- average coordination number (number of links atoms are connected with)
- network diameter
- # of disjoint clusters
- visualising and controlling expansion of the backward inference tree of PLN.
- active MindAgents and their resource usage (memory, CPU)
This can be part of with the OpenPSI GUI that Zhenhua Cai has developed.
The UI uses:
- zeromq messages for monitoring state changes from OpenCog.
- implementation in Python.
- pyqt for widgets.
Performance measurement suite
Many contemplated changes to the opencog infrastructure have a real impact on execution time, and the amount of memory used. A performance suite would collect into one place a large variety of different test cases, instrument them properly so as to measure speed and memory usage, and then report the results, in a completely automated fashion. An existing but simplistic benchmark utility for the AtomSpace exists in opencog/benchmark.
Support higher-order types in Atoms
Suppose you have a SchemaNode S with behavior like (using a Haskell-like notation, where A-->B means a function mapping A to B)
[[Number --> Concept] --> [Concept --> Concept] ] --> Number
This SchemaNode S has output type SchemaNode. However, this is not that precise a statement. S actually outputs SchemaNodes that have particular input restrictions and a particular output type...
So, ideally, a SchemaNode or PredicateNode would come with an optional Type object indicating what higher-order type they embody.
The Type object could be a dag indicating a higher-order type. This could utilise existing code in comboreduct or be based off some old C code Luke Kaiser wrote for Novamente LLC. Both used DAGs for type representation and inheritance on higher-order types. Or in principle one could introduce a TypeMapLink, and then store higher-order type objects as subgraphs in the Atomspace.
Right now type restrictions are left implicit in the Atomspace, which is generally OK since we're mostly dealing with simple cases at the moment. e.g. an AndLink between two or more ConceptNodes outputs a ConceptNode, so AndLink has type
List(Concept) --> Concept
However, to extend PLN, concept creation and other functions to deal with higher-order types effectively, explicit typing will probably be needed. This will be useful for abstract reasoning, not just mathematical reasoning but e.g. for analogical reasoning between significantly different domains, or experiential learning of symbol groundings or linguistic rules.
The question of when these types should be stored in the Atom versus calculated dynamically is not clear. In some cases, the type could be expensive to calculate, but it may be that such calculations are infrequent with most higher order type calculations being simple. A case where the type would need to be stored in the Atom would be when the SchemaNode in question carried out its calculation using a BuiltInSchema (coded, e.g., in C++); in this case there would be no simple way of inferring the type if it weren't specified. If a ComboSchema were involved instead, the type could be inferred, though this could be expensive.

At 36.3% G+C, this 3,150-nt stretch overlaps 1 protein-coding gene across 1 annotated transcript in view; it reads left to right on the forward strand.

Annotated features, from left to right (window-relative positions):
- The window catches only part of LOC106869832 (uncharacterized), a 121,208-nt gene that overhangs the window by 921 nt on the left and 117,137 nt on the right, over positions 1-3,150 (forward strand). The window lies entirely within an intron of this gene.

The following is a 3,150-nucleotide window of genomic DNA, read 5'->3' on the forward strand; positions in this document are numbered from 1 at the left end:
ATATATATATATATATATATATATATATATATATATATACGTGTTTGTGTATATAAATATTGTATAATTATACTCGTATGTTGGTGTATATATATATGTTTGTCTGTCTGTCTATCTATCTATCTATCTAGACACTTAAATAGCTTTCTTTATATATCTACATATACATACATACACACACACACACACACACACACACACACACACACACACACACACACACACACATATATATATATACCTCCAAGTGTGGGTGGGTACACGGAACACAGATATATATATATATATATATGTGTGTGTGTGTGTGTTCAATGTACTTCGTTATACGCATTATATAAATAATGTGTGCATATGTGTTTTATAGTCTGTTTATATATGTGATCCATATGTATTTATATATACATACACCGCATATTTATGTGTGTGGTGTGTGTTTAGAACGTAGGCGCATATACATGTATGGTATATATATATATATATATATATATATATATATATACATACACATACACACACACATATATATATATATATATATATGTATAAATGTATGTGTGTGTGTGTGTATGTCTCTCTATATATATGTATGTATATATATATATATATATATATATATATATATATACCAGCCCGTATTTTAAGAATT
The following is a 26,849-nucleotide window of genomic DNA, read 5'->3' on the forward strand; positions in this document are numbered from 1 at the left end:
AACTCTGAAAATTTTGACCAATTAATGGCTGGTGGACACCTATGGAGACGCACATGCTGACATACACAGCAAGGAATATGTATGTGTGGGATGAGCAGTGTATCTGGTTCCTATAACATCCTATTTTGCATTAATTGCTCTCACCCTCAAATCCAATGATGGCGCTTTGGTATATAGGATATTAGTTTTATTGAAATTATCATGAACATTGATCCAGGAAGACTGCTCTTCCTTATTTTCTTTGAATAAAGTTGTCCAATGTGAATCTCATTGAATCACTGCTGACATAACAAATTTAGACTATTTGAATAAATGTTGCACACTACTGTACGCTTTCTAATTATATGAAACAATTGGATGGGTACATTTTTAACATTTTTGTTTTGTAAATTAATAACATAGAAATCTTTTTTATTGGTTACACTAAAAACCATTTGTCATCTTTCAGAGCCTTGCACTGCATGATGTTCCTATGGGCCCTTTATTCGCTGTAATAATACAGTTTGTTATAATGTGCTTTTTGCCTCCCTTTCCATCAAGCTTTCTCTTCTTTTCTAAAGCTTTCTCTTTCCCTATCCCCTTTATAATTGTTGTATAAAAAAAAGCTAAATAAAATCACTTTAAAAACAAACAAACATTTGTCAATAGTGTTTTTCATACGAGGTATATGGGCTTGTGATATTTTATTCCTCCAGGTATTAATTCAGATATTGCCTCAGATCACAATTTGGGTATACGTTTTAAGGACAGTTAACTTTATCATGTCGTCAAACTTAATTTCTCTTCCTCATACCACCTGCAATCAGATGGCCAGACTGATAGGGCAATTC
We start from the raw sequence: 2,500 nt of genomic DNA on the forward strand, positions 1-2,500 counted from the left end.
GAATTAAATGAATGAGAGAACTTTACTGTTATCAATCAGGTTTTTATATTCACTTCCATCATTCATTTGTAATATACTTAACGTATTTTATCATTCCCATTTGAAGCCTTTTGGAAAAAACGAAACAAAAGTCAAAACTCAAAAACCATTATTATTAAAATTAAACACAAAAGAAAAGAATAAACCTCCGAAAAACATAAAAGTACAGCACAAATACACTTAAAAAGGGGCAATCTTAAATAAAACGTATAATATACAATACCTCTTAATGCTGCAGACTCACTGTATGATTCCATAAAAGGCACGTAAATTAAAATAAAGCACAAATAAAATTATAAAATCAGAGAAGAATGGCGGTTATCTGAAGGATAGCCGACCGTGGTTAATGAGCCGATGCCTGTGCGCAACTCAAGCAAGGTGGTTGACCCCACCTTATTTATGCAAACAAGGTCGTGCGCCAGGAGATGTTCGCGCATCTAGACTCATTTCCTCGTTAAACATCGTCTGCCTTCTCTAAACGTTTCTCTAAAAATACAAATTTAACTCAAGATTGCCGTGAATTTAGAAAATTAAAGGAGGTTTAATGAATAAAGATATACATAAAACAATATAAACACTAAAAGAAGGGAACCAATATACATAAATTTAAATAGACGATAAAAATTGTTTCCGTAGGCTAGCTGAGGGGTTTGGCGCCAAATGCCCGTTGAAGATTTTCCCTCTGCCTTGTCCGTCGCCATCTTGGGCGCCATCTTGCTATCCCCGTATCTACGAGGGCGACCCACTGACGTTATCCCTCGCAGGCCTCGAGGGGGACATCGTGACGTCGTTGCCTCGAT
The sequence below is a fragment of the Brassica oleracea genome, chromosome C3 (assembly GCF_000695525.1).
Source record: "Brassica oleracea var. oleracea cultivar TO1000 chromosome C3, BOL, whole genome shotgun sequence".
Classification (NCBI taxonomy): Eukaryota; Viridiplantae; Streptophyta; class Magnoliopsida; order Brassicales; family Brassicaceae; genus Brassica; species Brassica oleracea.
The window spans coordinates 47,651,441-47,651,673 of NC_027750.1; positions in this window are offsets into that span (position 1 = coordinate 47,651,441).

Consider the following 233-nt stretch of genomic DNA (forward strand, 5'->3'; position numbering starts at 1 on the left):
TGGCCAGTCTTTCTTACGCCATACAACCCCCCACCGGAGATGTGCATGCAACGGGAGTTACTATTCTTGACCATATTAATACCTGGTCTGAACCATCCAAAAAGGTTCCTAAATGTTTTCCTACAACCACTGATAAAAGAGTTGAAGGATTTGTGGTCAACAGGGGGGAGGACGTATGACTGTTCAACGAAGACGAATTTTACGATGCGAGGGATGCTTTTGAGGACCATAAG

The ideas listed in this section are all related to parts of OpenCog which are to some extent projects in their own right.
- Language: advanced C++
- Code: https://code.launchpad.net/opencog (opencog/learning/moses)
- License: Apache 2.0
Meta-Optimizing Semantic Evolutionary Search (MOSES) is a new approach to program evolution, based on representation-building and probabilistic modeling. MOSES has been successfully applied to solve hard problems in domains such as computational biology, sentiment evaluation, and agent control. Results tend to be more accurate, and require less objective function evaluations, in comparison to other program evolution systems. Best of all, the result of running MOSES is not a large nested structure or numerical vector, but a compact and comprehensible program written in a simple Lisp-like mini-language. More at http://metacog.org/doc.html.
GSOC_2012_FLAG -- Extend MOSES to encompass primitive recursive functions using fold
Within Reduct/MOSES, implement the algebra of fold, as Moshe hints at the bottom of page 5 of "A Representation of Programs for Learning and Reasoning" (Looks, Goertzel).
and as explained in detail in the paper
G. Hutton (1999). A tutorial on the universality and expressiveness of fold. Journal of Functional Programming.
More specifically what needs to be done is
- upgrade combo to support lists (data structure, constructors, etc),
- add the builtin fold (update the combo interpreter, etc),
- design and code reduction rules for that new programmatic construct,
- upgrade representation building so MOSES can evolve programs using lists and fold.
From the perspective of a GSoC project, the great thing is that steps 1 and 2 are surely within reach, and this would already be useful in itself (i.e. the code would definitely not be lost). Then anything beyond that is just plain bonus.
- SRFI-1 shows fold and other list primitives, as implemented in scheme (lisp)
- Forrest Briggs, Melissa O'Neill, (2006), "Functional Genetic Programming with Combinators"